Dysmorphia, the brand new album from the Seattle-based electronic producer, EMUH, is coming soon on Feral One Records, the rapidly ascending record label from another multi-talented producer and Seattle resident, Longstocking.
When Longstocking set out to launch this new label which is now on its third release, she was intent on honoring the spirit of her current locale, branding it as “the Sub Pop of dance music.”
In that regard, Dysmorphia checks all the boxes. Attempting to categorize the now thousands of releases in the Sub Pop catalog is futile at best. A far more efficient approach is that of emotion: Humor. Love. Angst. Rage. Melancholy. Fear. Joy. All packaged into sounds that give the middle finger to pop music in a way only Seattle knows how.
Somehow in one album, seven tracks, and barely over 15 minutes, EMUH accomplishes the same.
Opening with “Design A Water Droplet,” EMUH manifests loneliness (and the daydreams everyone will eventually devise to quell that oft-horrendous feeling) into a cheeky indie-dance tune wherein he uses peppy falsetto croons to invite everyone in his personal day dream to join him at Waterworld—a setting that could also be a depiction of Seattle, by the way.
The water-themed foray into kick-drum driven isolation continues on both sides of “I Just Sold My,” featuring another nascent artist named ZOF. The first half of this story finds the listener stranded in the ocean with nothing but a pair of synthetic mermaids to serenade them via sporadic, coruscating synth riffs.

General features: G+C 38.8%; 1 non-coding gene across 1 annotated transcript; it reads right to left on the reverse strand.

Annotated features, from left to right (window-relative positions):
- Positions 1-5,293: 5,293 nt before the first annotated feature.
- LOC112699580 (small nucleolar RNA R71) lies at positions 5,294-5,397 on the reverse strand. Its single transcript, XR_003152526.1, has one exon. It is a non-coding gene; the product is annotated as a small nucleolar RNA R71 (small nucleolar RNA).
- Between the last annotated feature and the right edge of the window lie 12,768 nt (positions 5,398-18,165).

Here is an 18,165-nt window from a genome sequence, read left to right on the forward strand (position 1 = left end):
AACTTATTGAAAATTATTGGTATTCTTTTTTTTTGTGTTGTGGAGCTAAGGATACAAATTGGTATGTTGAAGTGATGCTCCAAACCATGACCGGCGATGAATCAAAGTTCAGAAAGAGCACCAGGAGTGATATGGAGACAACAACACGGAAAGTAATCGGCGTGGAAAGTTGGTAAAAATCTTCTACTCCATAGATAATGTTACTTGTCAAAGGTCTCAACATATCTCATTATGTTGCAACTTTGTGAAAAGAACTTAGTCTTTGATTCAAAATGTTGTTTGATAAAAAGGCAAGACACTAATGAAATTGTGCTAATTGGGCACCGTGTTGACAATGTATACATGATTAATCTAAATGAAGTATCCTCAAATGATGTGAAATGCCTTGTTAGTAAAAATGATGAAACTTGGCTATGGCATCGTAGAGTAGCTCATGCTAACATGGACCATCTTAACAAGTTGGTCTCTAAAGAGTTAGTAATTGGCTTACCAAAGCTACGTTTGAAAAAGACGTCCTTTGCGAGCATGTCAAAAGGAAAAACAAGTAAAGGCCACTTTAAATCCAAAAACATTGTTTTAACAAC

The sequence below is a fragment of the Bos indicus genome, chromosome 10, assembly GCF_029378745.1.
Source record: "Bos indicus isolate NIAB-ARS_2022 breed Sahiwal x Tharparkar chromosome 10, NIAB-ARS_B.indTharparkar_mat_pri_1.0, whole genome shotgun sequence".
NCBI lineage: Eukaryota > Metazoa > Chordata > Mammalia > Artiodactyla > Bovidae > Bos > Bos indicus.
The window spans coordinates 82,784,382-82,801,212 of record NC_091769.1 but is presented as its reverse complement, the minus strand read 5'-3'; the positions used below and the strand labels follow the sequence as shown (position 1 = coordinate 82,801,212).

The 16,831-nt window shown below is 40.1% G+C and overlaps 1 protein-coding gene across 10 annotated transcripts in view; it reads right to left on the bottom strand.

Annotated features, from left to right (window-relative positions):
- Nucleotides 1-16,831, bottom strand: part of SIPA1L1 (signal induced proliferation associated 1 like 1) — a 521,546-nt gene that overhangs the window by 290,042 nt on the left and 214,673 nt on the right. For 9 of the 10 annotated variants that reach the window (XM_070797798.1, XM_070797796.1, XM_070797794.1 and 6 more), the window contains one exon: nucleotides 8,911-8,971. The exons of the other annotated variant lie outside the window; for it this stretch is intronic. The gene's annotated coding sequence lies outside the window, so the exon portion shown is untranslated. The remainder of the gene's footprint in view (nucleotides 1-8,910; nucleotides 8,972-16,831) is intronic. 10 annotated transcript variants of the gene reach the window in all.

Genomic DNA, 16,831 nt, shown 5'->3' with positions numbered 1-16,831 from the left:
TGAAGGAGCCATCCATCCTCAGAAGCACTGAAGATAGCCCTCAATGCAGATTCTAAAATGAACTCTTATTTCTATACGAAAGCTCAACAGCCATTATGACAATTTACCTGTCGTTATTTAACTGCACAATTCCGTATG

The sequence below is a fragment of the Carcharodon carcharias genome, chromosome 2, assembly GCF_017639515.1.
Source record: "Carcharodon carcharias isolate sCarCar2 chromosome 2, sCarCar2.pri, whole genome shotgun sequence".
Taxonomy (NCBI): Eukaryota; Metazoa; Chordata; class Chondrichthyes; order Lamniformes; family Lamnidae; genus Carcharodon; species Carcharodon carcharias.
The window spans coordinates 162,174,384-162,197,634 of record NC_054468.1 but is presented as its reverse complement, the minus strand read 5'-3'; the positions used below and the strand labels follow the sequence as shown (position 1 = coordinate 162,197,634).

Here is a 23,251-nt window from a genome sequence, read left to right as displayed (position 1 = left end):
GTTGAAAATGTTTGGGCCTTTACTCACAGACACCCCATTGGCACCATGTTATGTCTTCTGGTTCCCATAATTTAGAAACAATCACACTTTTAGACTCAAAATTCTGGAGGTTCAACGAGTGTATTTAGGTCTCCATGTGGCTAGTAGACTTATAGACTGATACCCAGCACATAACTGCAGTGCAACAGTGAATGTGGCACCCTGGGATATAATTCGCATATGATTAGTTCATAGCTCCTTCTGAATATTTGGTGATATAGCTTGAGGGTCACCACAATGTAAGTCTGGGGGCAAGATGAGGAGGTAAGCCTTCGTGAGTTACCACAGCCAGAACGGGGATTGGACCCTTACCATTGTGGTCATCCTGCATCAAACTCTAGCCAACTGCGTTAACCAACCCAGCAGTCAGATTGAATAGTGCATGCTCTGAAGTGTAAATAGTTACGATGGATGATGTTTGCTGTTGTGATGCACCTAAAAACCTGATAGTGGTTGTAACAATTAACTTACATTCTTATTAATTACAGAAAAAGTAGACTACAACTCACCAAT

Then the second half known as the “4AM Mix” is what happens when they’re still floating out there. Those same riffs become fueled with a fire to get back to the docks where the Funktion 1 rig is hot ready. You know when your long-as-hell-day ends at 4AM and you still want to dance? Yeah this is it.
After going through an album built around musically escaping one’s own metaphorical internal struggles it would only be fitting to close it out with a hopeful serenade right? Wrong.
The title track (which is the final track) of the record dives headfirst into dissatisfaction and dissociation. Dance music is discarded as EMUH throws around words like “disgusting” and phrases like “I can’t catch a break” over a sleek, lofi eletronica beat that is equal parts Still Woozy and Gorillaz.
After all, the releases that built the Sub Pop back in the ‘80s and ‘90s weren’t about making anyone feel good. They were about honest emotion. On Dysmorphia EMUH is as honest as he is talented, and that’s what the world needs for now and for always.
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